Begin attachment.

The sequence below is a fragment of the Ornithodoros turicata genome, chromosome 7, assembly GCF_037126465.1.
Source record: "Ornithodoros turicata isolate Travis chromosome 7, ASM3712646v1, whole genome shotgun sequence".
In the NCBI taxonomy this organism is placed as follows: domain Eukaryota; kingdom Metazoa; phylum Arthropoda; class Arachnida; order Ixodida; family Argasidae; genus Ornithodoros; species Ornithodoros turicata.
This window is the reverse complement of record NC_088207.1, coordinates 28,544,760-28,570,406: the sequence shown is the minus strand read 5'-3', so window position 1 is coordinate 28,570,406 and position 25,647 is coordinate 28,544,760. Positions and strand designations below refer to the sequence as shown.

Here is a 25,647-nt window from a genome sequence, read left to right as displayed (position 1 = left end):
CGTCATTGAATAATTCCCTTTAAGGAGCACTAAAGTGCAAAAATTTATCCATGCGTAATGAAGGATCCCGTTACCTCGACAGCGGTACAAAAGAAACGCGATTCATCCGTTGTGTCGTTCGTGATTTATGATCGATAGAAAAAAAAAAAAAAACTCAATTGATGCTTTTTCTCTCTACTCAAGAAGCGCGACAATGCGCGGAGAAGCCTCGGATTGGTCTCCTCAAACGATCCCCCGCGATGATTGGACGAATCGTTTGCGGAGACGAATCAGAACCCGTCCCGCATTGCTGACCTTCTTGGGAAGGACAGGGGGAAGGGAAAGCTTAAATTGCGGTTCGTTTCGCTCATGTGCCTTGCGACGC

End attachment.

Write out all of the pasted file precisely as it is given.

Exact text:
The sequence below is a fragment of the Ornithodoros turicata genome, chromosome 7, assembly GCF_037126465.1.
Source record: "Ornithodoros turicata isolate Travis chromosome 7, ASM3712646v1, whole genome shotgun sequence".
In the NCBI taxonomy this organism is placed as follows: domain Eukaryota; kingdom Metazoa; phylum Arthropoda; class Arachnida; order Ixodida; family Argasidae; genus Ornithodoros; species Ornithodoros turicata.
This window is the reverse complement of record NC_088207.1, coordinates 28,544,760-28,570,406: the sequence shown is the minus strand read 5'-3', so window position 1 is coordinate 28,570,406 and position 25,647 is coordinate 28,544,760. Positions and strand designations below refer to the sequence as shown.

Here is a 25,647-nt window from a genome sequence, read left to right as displayed (position 1 = left end):
CGTCATTGAATAATTCCCTTTAAGGAGCACTAAAGTGCAAAAATTTATCCATGCGTAATGAAGGATCCCGTTACCTCGACAGCGGTACAAAAGAAACGCGATTCATCCGTTGTGTCGTTCGTGATTTATGATCGATAGAAAAAAAAAAAAAAACTCAATTGATGCTTTTTCTCTCTACTCAAGAAGCGCGACAATGCGCGGAGAAGCCTCGGATTGGTCTCCTCAAACGATCCCCCGCGATGATTGGACGAATCGTTTGCGGAGACGAATCAGAACCCGTCCCGCATTGCTGACCTTCTTGGGAAGGACAGGGGGAAGGGAAAGCTTAAATTGCGGTTCGTTTCGCTCATGTGCCTTGCGACGC